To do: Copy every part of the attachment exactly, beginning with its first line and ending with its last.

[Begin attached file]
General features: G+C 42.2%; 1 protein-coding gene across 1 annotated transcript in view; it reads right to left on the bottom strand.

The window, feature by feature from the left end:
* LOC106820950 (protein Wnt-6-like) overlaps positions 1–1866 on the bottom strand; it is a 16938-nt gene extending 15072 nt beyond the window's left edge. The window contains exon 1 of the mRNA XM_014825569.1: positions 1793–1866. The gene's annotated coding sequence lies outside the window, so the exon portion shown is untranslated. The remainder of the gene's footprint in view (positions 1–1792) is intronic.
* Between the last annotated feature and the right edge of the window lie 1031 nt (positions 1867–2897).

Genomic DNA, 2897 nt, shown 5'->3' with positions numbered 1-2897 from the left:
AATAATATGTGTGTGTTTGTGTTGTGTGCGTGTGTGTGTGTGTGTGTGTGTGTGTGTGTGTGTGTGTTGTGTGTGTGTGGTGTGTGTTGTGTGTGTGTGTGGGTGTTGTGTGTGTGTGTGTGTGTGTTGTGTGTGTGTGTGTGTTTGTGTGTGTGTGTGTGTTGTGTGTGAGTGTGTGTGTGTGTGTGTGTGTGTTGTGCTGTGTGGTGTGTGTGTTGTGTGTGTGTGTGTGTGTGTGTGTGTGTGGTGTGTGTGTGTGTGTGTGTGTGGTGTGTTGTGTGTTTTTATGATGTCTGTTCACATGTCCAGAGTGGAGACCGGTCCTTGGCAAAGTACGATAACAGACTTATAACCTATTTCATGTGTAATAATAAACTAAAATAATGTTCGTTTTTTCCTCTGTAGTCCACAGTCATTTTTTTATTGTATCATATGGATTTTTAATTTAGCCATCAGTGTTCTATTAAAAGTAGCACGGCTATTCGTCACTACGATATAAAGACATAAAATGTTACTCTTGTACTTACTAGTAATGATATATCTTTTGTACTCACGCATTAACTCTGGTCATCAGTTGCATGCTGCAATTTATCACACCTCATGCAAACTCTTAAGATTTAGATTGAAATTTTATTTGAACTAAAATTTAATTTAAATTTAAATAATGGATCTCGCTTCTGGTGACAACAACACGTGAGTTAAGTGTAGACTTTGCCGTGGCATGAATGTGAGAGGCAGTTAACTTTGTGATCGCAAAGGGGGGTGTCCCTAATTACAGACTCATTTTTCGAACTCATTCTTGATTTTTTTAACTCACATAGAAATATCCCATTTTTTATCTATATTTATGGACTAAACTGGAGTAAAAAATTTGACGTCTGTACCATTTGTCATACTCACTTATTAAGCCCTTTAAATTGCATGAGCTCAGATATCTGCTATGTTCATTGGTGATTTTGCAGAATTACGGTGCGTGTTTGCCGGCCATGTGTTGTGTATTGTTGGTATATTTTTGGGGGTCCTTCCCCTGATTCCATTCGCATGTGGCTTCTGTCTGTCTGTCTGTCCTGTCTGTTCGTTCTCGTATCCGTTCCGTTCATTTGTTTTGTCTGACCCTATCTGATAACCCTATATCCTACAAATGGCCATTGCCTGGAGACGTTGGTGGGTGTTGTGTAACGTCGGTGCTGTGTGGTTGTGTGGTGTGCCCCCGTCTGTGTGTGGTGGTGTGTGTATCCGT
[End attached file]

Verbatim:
General features: G+C 42.2%; 1 protein-coding gene across 1 annotated transcript in view; it reads right to left on the bottom strand.

The window, feature by feature from the left end:
* LOC106820950 (protein Wnt-6-like) overlaps positions 1–1866 on the bottom strand; it is a 16938-nt gene extending 15072 nt beyond the window's left edge. The window contains exon 1 of the mRNA XM_014825569.1: positions 1793–1866. The gene's annotated coding sequence lies outside the window, so the exon portion shown is untranslated. The remainder of the gene's footprint in view (positions 1–1792) is intronic.
* Between the last annotated feature and the right edge of the window lie 1031 nt (positions 1867–2897).

Genomic DNA, 2897 nt, shown 5'->3' with positions numbered 1-2897 from the left:
AATAATATGTGTGTGTTTGTGTTGTGTGCGTGTGTGTGTGTGTGTGTGTGTGTGTGTGTGTGTGTGTTGTGTGTGTGTGGTGTGTGTTGTGTGTGTGTGTGGGTGTTGTGTGTGTGTGTGTGTGTGTTGTGTGTGTGTGTGTGTTTGTGTGTGTGTGTGTGTTGTGTGTGAGTGTGTGTGTGTGTGTGTGTGTGTTGTGCTGTGTGGTGTGTGTGTTGTGTGTGTGTGTGTGTGTGTGTGTGTGTGGTGTGTGTGTGTGTGTGTGTGTGGTGTGTTGTGTGTTTTTATGATGTCTGTTCACATGTCCAGAGTGGAGACCGGTCCTTGGCAAAGTACGATAACAGACTTATAACCTATTTCATGTGTAATAATAAACTAAAATAATGTTCGTTTTTTCCTCTGTAGTCCACAGTCATTTTTTTATTGTATCATATGGATTTTTAATTTAGCCATCAGTGTTCTATTAAAAGTAGCACGGCTATTCGTCACTACGATATAAAGACATAAAATGTTACTCTTGTACTTACTAGTAATGATATATCTTTTGTACTCACGCATTAACTCTGGTCATCAGTTGCATGCTGCAATTTATCACACCTCATGCAAACTCTTAAGATTTAGATTGAAATTTTATTTGAACTAAAATTTAATTTAAATTTAAATAATGGATCTCGCTTCTGGTGACAACAACACGTGAGTTAAGTGTAGACTTTGCCGTGGCATGAATGTGAGAGGCAGTTAACTTTGTGATCGCAAAGGGGGGTGTCCCTAATTACAGACTCATTTTTCGAACTCATTCTTGATTTTTTTAACTCACATAGAAATATCCCATTTTTTATCTATATTTATGGACTAAACTGGAGTAAAAAATTTGACGTCTGTACCATTTGTCATACTCACTTATTAAGCCCTTTAAATTGCATGAGCTCAGATATCTGCTATGTTCATTGGTGATTTTGCAGAATTACGGTGCGTGTTTGCCGGCCATGTGTTGTGTATTGTTGGTATATTTTTGGGGGTCCTTCCCCTGATTCCATTCGCATGTGGCTTCTGTCTGTCTGTCTGTCCTGTCTGTTCGTTCTCGTATCCGTTCCGTTCATTTGTTTTGTCTGACCCTATCTGATAACCCTATATCCTACAAATGGCCATTGCCTGGAGACGTTGGTGGGTGTTGTGTAACGTCGGTGCTGTGTGGTTGTGTGGTGTGCCCCCGTCTGTGTGTGGTGGTGTGTGTATCCGT